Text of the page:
The Medical Formulary of Al-Samarqandī


Little is known about the author of this treatise on medical remedies, Nağīb al-Dīn Al-Samarqandī, apart from the fact that he was killed during the pillage of Herat (present-day Afghanistan) by the Mongols in 1222. His premature death notwithstanding, al-Samarqandī composed an impressive number of medical treatises dealing with pharmacology, dietetics, toxicology, and ophthalmology, and books on medicine in general. Al-Samarqandī showed a degree of modernity and independent thinking in his treatment of pathology. He appeared to set aside the theory of the four humors of the body dating back to ancient Greek medicine and adopted a more pragmatic approach to therapeutics, one that considered medicine and pharmacology in a broader and more empirical sense. This treatise opens with an investigation of the 15 causes that can make a remedy more or less effective and continues with a systematic description of simple and composite remedies for different kinds of illnesses. Each of the 19 chapters is devoted to a particular remedy, starting with syrups and drinkable medicines and moving on to describe the medical use of remedies found in nature or that can be prepared by the physician.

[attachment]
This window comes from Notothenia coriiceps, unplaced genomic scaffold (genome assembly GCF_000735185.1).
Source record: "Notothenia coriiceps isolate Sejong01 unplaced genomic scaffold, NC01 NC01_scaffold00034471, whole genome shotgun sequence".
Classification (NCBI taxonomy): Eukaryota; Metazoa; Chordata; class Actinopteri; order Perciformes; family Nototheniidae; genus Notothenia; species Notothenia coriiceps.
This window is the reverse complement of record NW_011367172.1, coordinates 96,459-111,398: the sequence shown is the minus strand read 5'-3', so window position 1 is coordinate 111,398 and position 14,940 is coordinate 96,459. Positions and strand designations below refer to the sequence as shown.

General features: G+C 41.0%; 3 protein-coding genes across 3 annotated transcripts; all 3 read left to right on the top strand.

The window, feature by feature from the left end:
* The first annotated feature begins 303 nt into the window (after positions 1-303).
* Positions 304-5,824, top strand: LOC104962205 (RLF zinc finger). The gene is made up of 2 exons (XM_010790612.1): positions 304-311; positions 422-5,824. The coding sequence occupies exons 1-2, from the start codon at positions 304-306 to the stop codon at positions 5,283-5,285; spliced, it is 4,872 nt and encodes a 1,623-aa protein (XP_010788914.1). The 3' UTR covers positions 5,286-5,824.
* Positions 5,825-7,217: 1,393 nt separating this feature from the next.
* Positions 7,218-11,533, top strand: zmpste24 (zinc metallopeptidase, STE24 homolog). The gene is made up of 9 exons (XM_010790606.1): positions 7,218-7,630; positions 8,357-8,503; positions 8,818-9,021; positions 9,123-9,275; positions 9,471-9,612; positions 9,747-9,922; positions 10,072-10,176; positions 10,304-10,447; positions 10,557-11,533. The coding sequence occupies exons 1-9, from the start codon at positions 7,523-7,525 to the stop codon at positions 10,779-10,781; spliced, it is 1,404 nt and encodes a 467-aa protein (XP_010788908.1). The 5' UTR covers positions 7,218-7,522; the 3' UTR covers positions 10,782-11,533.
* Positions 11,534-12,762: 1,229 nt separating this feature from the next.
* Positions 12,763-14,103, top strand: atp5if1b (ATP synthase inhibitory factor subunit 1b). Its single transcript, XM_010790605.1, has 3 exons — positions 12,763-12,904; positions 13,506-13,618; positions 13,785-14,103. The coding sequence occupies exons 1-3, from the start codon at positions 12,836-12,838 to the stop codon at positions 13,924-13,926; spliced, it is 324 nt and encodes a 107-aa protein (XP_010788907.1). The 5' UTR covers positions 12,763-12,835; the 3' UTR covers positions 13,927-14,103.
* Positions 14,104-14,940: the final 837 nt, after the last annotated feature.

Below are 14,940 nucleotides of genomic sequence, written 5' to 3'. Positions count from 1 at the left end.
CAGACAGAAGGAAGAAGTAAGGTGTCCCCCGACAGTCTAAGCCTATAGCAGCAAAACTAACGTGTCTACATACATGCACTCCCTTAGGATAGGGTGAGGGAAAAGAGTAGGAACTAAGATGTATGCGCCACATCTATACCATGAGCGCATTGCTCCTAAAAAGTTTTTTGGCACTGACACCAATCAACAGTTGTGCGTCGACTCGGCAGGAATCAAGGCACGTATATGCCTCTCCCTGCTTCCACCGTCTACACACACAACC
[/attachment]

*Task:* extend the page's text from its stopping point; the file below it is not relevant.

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32 leaves (21 lines), bound : paper ; 24 x 17 centimeters


  • Paper: yellowed cream; originally split from spine, damage from termites and humidity throughout manuscript; many pages now repaired. Text in black ink, with names of medicines in red, marginal notes on first four leaves. No title page. Nastaʻliq script.

Last updated: September 30, 2016